How India's First Female Psychiatrist Transformed Our Approach To Mental Health

How India's First Female Psychiatrist Transformed Our Approach To Mental Health
(L) Re:set ; India Today (R)

The phrase ‘women have it tough’ did not originate with no context – in social, economic, political, and various other spheres, women have had to prove their worth by going above and beyond. Where ideas and talent seem to be looked at through an unequal lens, women have had to scream where others speak and run where others walk.

Having lived a path-breaking life, Dr Sarada Menon did much for not just the field of psychiatry in India, but also the approach people took to mental health.

Born in Mangaluru in 1923 and at a time when women were looked down upon if they simply wished to receive education, Dr Sarada made her way into medicine. Later on, in 1957, she chose to specialise in psychiatry at Bangalore’s India Institute of Mental Health (now NIMHANS). She earned the title of India’s first female psychiatrist when she began working at the government Kilpauk Mental Hospital (now the Institute of Mental Health). Clocking in over 18 years with the institute, she was also its longest-serving head.

In 1984, after she retired from the institute, she founded the Schizophrenia Research Foundation (SCARF) which works in collaboration with the World Health Organisation (WHO) since 1996 to work toward research and training for mental health. Dr Sarada stepped down in 1995 but remained an advisor to the organisation thereafter.

“I thought it was worth the while to work on this road less well taken and try to understand, treat, and plan rehabilitation, recovery, and restoration of these unfortunate persons.”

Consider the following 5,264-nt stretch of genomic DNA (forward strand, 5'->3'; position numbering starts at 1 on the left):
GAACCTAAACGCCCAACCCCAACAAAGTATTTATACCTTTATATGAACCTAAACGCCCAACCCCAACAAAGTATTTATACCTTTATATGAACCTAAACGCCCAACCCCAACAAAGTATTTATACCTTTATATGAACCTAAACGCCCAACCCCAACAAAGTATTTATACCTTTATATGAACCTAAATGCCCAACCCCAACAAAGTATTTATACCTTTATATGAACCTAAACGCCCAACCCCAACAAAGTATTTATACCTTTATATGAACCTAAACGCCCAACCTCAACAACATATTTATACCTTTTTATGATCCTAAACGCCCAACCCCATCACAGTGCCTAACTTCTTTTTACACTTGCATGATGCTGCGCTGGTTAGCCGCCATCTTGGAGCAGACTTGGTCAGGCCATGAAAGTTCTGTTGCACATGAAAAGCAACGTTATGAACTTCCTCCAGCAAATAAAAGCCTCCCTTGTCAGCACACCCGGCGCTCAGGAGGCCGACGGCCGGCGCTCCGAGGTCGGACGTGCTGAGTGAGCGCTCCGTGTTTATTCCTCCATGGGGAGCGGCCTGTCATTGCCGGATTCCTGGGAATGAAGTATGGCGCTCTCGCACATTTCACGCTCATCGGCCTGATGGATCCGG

— Dr Sarada Menon in conversation with Mathrubhumi.

During her time, popular approaches to mental health were rather radical – involving sedation, shock therapies, and patients being restrained often unnecessarily. The focus was placed on curing them with methods that guaranteed no positive outcome. Where Dr Sarada thought differently was that she placed more importance on rehabilitation; working through mental issues through processes that involved understanding and caring. The way she approached it invited others to realise the importance of holistically addressing mental health issues, rather than viewing them as ‘abnormal’.

This is clearly seen in her approach to running the Institute of Mental Health. While earlier more like an asylum, it was transformed into a space where mentally ill patients could find solace. The Indian Express reports that an outpatient department was set up, and along with a daycare centre catered to families. They also mention that it is believed that psychiatry OPDs were set up in district hospitals due to her efforts.

Not only was Dr Sarada successful in bringing about change in treating mental health, but she has also inspired an entire generation to pursue psychiatry.

In 1992, she was awarded the Padma Bhushan for her contributions to society, the effects of which may even be felt today. The reduction of the social stigma around mental health, as many may believe, did not begin just a few years ago. It began around the time Dr Sarada took it upon herself to change the perspective with which mental illnesses are approached and when she encouraged the medical fraternity to do the same.

Dr Sarada Menon passed away in December 2021, having left behind years of work that has given people dignity, autonomy, health, and hope. For that, she will always be remembered fondly.

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